• Private virtual functions to control access
  • Base class constructors cannot call virtual functions
  • Destructors are not automatically virtual
  • Switch statements indicate polymorphism
  • When to use virtual assignment
  • Exceptions checklist
  • Exceptions syntax
  • Avoid interface specification
  • Perform resource recovery
  • Automatic objects
  • Passing exceptions
  • TJanitor
  • What to subclass
  • When to subclass
  • When to signal an exception
  • When to recover an exception
  • Strive for uniform distribution
  • Do not implement Hash via member functions
  • When equality does not apply
  • Equality between different types
  • Taxonomy of surrogates
  • Explicit masters
  • Handle surrogates
  • Hidden masters
  • Surrogates that view masters
  • Follow naming conventions
  • Use copy semantics wherever possible
  • Avoid storage manipulation in open code
  • Allocate subobjects on the heap for debugging
  • Synchronization techniques
  • Synchronization and problems with memory access
  • Synchronization of global and static variables
  • Shared memory between tasks
  • Shared heaps
  • Shared memory problems with const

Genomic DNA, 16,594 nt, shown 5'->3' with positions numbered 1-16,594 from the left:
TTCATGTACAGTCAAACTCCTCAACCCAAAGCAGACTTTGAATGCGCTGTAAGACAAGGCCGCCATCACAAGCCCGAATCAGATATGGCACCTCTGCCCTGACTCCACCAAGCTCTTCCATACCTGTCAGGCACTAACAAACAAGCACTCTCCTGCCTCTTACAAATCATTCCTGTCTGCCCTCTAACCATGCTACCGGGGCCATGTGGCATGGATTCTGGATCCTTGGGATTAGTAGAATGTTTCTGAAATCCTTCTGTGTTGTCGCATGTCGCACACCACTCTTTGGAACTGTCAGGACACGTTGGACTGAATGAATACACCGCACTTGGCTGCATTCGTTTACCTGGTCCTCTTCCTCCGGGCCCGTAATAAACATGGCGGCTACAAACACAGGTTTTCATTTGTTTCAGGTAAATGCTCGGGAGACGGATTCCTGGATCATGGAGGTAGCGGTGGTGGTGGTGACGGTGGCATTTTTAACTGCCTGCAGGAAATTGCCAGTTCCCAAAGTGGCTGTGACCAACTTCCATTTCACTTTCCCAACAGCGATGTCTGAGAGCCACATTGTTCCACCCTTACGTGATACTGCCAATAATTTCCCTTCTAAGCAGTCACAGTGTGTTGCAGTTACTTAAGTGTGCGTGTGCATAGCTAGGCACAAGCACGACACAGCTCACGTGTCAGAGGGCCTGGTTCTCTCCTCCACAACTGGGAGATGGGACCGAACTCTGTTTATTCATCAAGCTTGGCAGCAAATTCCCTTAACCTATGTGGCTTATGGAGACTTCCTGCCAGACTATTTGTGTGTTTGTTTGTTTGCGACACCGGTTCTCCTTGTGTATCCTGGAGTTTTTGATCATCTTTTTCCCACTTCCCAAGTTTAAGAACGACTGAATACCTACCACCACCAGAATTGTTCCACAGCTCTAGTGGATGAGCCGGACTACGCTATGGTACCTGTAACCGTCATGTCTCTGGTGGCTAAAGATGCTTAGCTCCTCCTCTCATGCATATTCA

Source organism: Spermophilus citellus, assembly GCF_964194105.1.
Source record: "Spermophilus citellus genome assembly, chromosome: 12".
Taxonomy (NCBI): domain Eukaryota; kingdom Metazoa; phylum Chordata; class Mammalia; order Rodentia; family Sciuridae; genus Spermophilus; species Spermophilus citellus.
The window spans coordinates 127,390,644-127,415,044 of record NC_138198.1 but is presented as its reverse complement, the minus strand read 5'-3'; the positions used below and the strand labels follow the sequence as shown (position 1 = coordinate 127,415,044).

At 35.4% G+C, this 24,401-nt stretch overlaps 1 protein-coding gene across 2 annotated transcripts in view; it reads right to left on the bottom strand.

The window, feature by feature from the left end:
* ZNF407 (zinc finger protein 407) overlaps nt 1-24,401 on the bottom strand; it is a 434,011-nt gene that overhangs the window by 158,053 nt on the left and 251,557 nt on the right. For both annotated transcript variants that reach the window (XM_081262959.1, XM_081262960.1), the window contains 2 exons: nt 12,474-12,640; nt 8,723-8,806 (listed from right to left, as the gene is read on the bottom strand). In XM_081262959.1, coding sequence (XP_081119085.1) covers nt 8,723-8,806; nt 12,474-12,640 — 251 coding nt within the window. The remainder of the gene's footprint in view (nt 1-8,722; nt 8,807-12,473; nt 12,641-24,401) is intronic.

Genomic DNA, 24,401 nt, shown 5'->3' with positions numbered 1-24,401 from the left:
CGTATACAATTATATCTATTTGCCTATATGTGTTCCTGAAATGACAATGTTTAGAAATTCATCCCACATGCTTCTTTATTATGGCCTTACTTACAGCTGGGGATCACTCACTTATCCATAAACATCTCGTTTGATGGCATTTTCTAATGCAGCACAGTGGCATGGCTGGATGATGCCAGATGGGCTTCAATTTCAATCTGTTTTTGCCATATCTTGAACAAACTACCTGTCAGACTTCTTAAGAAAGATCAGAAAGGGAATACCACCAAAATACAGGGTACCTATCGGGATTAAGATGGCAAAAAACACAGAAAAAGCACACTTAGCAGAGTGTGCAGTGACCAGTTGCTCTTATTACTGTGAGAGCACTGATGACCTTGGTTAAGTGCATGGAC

• Static destructors for subsystem cleanup
  • Create objects in a valid state
  • Use flattening rather than dynamic class instantiation
  • Check for self-assignment with operator=:
  • Balance overloaded operators
  • Use static members as constructors
  • Differentiate overloaded constructors
  • Hide implementation classes
  • Use nil pointer deletion
  • Issues in overloading and overriding classes
  • Control class access
  • Language and hardware assumptions
  • Safe assumptions
  • Bad assumptions
  • Synchronization
  • Portable data
  • Assembly language
  • Nonportable code
  • Template conventions
  • Include file conventions
  • General rules for implementation classes
  • The example class: an owning stack
  • Sharing the implementation through private inheritance
  • Class definitions
  • Naming conventions
  • Instance variables
  • Type-specific methods and implementation class constructors and destructors
  • Inlining the class template’s public methods
  • Class templates that inherit from specialized classes
  • An implementation sharing example
  • Sharing the implementation by delegating to a member
  • An example of delegating to a member
  • The delegation example’s naming conventions
  • The delegating-to-a-member example

C# School: 14 lessons to get you started with C# and .NET

  • Author: Faraz Rasheed
  • Format: PDF (protected – no copying of text to clipboard)
  • Price: free

The book is divided in to three progressive levels. In the first beginner stage the author discusses the .Net Framework, C# Language Fundamentals and Object Oriented Programming.